A Companion to Early Modern Rome, 1492-1692

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Author: N.A

Publisher: BRILL

ISBN: 9004391967

Category: History

Page: 656

View: 6794

A Companion to Early Modern Rome, 1492-1692, edited by Pamela M. Jones, Barbara Wisch, and Simon Ditchfield, is a unique multidisciplinary study offering innovative analyses of a wide range of topics. The 30 chapters critique past and recent scholarship and identify new avenues for research.

The Palgrave Handbook of Early Modern Literature and Science

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Author: Howard Marchitello,Evelyn Tribble

Publisher: Springer

ISBN: 1137463619

Category: Literary Criticism

Page: 544

View: 9290

This book is about the complex ways in which science and literature are mutually-informing and mutually-sustaining. It does not cast the literary and the scientific as distinct, but rather as productively in-distinct cultural practices: for the two dozen new essays collected here, the presiding concern is no longer to ask how literary writers react to scientific writers, but rather to study how literary and scientific practices are imbricated. These specially-commissioned essays from top scholars in the area range across vast territories and produce seemingly unlikely unions: between physics and rhetoric, math and Milton, Boyle and the Bible, plague and plays, among many others. In these essays so-called scientific writing turns out to traffic in metaphor, wit, imagination, and playfulness normally associated with literature provides material forms and rhetorical strategies for thinking physics, mathematics, archeology, and medicine.

Brilliant Effects

A Cultural History of Gem Stones and Jewellery

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Author: Marcia R. Pointon

Publisher: Paul Mellon Ctr for Studies

ISBN: N.A

Category: Antiques & Collectibles

Page: 426

View: 4452

Pointon examines how small-scale and valuable artefacts have figured in systems of belief and in political and social practice in Europe since the Renaissance.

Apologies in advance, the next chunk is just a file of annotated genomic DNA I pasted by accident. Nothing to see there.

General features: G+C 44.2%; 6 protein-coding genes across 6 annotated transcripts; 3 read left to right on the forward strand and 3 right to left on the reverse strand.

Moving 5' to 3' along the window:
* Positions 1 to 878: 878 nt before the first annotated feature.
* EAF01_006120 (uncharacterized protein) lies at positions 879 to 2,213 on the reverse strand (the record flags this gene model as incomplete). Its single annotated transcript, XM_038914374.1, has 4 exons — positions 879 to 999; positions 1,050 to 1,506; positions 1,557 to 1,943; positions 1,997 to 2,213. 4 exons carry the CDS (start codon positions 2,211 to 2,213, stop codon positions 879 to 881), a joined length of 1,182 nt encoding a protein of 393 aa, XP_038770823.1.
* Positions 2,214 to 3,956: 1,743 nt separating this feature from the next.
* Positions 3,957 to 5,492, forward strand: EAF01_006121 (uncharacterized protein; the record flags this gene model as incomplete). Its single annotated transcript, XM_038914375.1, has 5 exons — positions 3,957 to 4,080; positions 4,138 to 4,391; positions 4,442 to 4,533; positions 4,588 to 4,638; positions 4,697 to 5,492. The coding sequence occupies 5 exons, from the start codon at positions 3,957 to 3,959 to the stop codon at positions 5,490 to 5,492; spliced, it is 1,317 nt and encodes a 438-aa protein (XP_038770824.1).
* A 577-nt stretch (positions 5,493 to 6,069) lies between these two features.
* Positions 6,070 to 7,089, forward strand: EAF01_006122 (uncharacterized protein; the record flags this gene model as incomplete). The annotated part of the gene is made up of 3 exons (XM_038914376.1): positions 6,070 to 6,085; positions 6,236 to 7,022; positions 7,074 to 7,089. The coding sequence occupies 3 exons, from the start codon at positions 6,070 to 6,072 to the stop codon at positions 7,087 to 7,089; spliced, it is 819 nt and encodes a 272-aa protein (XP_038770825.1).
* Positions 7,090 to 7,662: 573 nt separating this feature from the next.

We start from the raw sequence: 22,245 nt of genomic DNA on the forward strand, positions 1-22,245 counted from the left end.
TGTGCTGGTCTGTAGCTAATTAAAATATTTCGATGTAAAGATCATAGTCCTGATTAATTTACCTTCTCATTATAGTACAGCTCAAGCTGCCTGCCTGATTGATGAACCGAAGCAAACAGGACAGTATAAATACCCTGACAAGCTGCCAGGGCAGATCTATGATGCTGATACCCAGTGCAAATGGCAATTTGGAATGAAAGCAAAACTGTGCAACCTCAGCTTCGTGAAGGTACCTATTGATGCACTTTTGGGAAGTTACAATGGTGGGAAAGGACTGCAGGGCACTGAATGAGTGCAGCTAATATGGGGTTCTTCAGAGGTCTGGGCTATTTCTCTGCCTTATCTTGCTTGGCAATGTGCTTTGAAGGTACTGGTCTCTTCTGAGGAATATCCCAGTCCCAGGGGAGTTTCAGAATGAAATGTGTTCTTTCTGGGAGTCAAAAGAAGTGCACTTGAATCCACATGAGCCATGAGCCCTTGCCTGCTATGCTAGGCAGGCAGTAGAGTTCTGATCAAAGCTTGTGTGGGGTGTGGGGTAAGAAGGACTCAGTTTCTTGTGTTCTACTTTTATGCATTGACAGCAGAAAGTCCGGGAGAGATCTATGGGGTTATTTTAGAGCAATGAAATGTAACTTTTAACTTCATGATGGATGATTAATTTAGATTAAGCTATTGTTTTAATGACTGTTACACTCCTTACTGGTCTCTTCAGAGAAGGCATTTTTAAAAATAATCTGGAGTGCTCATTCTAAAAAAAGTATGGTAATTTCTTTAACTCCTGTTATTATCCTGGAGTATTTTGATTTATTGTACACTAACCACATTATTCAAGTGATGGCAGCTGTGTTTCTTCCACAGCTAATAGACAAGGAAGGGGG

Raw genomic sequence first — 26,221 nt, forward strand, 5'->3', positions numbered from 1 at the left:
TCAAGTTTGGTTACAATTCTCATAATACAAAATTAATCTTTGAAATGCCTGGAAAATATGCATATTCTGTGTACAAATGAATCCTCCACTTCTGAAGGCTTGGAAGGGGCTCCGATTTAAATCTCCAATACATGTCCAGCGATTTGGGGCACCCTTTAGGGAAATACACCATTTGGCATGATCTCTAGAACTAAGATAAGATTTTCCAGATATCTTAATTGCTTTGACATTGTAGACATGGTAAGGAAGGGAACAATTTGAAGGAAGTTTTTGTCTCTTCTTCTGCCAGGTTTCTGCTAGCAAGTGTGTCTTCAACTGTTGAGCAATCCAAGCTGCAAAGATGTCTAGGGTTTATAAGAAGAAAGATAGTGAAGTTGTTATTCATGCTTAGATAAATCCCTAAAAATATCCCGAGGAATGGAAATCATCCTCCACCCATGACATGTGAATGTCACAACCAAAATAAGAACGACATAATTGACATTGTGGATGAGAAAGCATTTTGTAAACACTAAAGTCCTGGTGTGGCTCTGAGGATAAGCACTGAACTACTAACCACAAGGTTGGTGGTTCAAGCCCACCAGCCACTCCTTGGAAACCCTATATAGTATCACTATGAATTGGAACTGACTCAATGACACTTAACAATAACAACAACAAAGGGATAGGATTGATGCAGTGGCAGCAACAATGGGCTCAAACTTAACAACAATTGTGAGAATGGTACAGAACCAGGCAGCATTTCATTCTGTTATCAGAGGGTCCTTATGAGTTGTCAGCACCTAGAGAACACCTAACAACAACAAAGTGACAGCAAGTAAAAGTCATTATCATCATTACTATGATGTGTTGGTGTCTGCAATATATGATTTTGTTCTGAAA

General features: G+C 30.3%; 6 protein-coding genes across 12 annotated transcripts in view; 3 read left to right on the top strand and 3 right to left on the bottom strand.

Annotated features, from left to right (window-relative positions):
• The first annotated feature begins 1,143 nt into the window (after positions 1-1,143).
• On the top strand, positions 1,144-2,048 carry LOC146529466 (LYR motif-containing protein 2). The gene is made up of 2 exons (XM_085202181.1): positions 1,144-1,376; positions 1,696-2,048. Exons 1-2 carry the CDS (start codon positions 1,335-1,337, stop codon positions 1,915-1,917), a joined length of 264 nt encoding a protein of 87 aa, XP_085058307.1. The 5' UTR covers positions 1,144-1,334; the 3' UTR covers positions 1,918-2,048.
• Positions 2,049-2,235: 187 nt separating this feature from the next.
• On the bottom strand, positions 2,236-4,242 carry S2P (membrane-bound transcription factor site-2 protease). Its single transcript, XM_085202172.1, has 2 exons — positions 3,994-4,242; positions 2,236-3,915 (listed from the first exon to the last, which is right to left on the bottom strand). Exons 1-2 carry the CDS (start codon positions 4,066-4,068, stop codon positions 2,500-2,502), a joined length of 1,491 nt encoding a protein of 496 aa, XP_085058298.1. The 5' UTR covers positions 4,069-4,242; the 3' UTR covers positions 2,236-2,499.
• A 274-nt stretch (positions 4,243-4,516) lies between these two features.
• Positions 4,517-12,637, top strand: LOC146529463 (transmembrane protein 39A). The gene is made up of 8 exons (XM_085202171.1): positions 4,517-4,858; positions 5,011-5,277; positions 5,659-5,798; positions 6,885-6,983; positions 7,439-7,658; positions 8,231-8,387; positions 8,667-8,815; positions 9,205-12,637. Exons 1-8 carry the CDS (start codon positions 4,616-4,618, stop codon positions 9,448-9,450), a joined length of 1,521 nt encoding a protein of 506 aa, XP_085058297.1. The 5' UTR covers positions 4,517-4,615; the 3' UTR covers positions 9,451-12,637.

The Art Union

Monthly Journal of the Fine Arts

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Author: N.A

Publisher: N.A

ISBN: N.A

Category:

Page: N.A

View: 6718

Roman Honor

The Fire in the Bones

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Author: Carlin A. Barton

Publisher: Univ of California Press

ISBN: 9780520925649

Category: Literary Criticism

Page: 326

View: 4587

This book is an attempt to coax Roman history closer to the bone, to the breath and matter of the living being. Drawing from a remarkable array of ancient and modern sources, Carlin Barton offers the most complex understanding to date of the emotional and spiritual life of the ancient Romans. Her provocative and original inquiry focuses on the sentiments of honor that shaped the Romans' sense of themselves and their society. Speaking directly to the concerns and curiosities of the contemporary reader, Barton brings Roman society to life, elucidating the complex relation between the inner life of its citizens and its social fabric.Though thoroughly grounded in the ancient writings especially the work of Seneca, Cicero, and Livy this book also draws from contemporary theories of the self and social theory to deepen our understanding of ancient Rome. Barton explores the relation between inner desires and social behavior through an evocative analysis of the operation, in Roman society, of contests and ordeals, acts of supplication and confession, and the sense of shame. As she fleshes out Roman physical and psychological life, she particularly sheds new light on the consequential transition from republic to empire as a watershed of Roman social relations.Barton's ability to build productively on both old and new scholarship on Roman history, society, and culture and her imaginative use of a wide range of work in such fields as anthropology, sociology, psychology, modern history, and popular culture will make this book appealing for readers interested in many subjects. This beautifully written work not only generates insight into Roman history, but also uses that insight to bring us to a new understanding of ourselves, our modern codes of honor, and why it is that we think and act the way we do."